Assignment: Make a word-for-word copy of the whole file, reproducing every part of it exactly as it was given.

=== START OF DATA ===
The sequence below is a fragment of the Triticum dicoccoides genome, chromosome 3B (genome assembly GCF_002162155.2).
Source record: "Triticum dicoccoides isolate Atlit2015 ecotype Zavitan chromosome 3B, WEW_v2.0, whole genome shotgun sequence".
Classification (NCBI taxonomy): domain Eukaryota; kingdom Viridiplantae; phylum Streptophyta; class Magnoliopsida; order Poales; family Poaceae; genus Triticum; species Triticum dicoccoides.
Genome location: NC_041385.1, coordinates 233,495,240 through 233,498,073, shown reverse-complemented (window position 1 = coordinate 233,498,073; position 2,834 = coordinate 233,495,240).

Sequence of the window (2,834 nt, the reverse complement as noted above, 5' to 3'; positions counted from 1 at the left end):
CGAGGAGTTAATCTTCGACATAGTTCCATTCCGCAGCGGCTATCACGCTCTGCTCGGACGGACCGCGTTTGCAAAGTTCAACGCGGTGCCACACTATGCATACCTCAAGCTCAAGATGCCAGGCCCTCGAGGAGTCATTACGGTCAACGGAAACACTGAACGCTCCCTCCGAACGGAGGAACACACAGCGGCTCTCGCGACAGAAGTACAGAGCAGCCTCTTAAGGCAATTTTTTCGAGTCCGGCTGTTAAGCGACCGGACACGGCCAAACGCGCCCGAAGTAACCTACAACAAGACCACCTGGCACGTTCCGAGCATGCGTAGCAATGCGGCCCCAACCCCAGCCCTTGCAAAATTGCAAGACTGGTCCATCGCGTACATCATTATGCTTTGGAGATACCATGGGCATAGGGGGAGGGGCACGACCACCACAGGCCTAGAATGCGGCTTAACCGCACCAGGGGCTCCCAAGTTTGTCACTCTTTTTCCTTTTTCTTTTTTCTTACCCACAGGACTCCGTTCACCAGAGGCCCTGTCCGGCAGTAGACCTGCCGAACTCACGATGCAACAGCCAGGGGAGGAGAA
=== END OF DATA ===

The sequence below is a fragment of the Triticum dicoccoides genome, chromosome 3B (genome assembly GCF_002162155.2).
Source record: "Triticum dicoccoides isolate Atlit2015 ecotype Zavitan chromosome 3B, WEW_v2.0, whole genome shotgun sequence".
Classification (NCBI taxonomy): domain Eukaryota; kingdom Viridiplantae; phylum Streptophyta; class Magnoliopsida; order Poales; family Poaceae; genus Triticum; species Triticum dicoccoides.
Genome location: NC_041385.1, coordinates 233,495,240 through 233,498,073, shown reverse-complemented (window position 1 = coordinate 233,498,073; position 2,834 = coordinate 233,495,240).

Sequence of the window (2,834 nt, the reverse complement as noted above, 5' to 3'; positions counted from 1 at the left end):
CGAGGAGTTAATCTTCGACATAGTTCCATTCCGCAGCGGCTATCACGCTCTGCTCGGACGGACCGCGTTTGCAAAGTTCAACGCGGTGCCACACTATGCATACCTCAAGCTCAAGATGCCAGGCCCTCGAGGAGTCATTACGGTCAACGGAAACACTGAACGCTCCCTCCGAACGGAGGAACACACAGCGGCTCTCGCGACAGAAGTACAGAGCAGCCTCTTAAGGCAATTTTTTCGAGTCCGGCTGTTAAGCGACCGGACACGGCCAAACGCGCCCGAAGTAACCTACAACAAGACCACCTGGCACGTTCCGAGCATGCGTAGCAATGCGGCCCCAACCCCAGCCCTTGCAAAATTGCAAGACTGGTCCATCGCGTACATCATTATGCTTTGGAGATACCATGGGCATAGGGGGAGGGGCACGACCACCACAGGCCTAGAATGCGGCTTAACCGCACCAGGGGCTCCCAAGTTTGTCACTCTTTTTCCTTTTTCTTTTTTCTTACCCACAGGACTCCGTTCACCAGAGGCCCTGTCCGGCAGTAGACCTGCCGAACTCACGATGCAACAGCCAGGGGAGGAGAA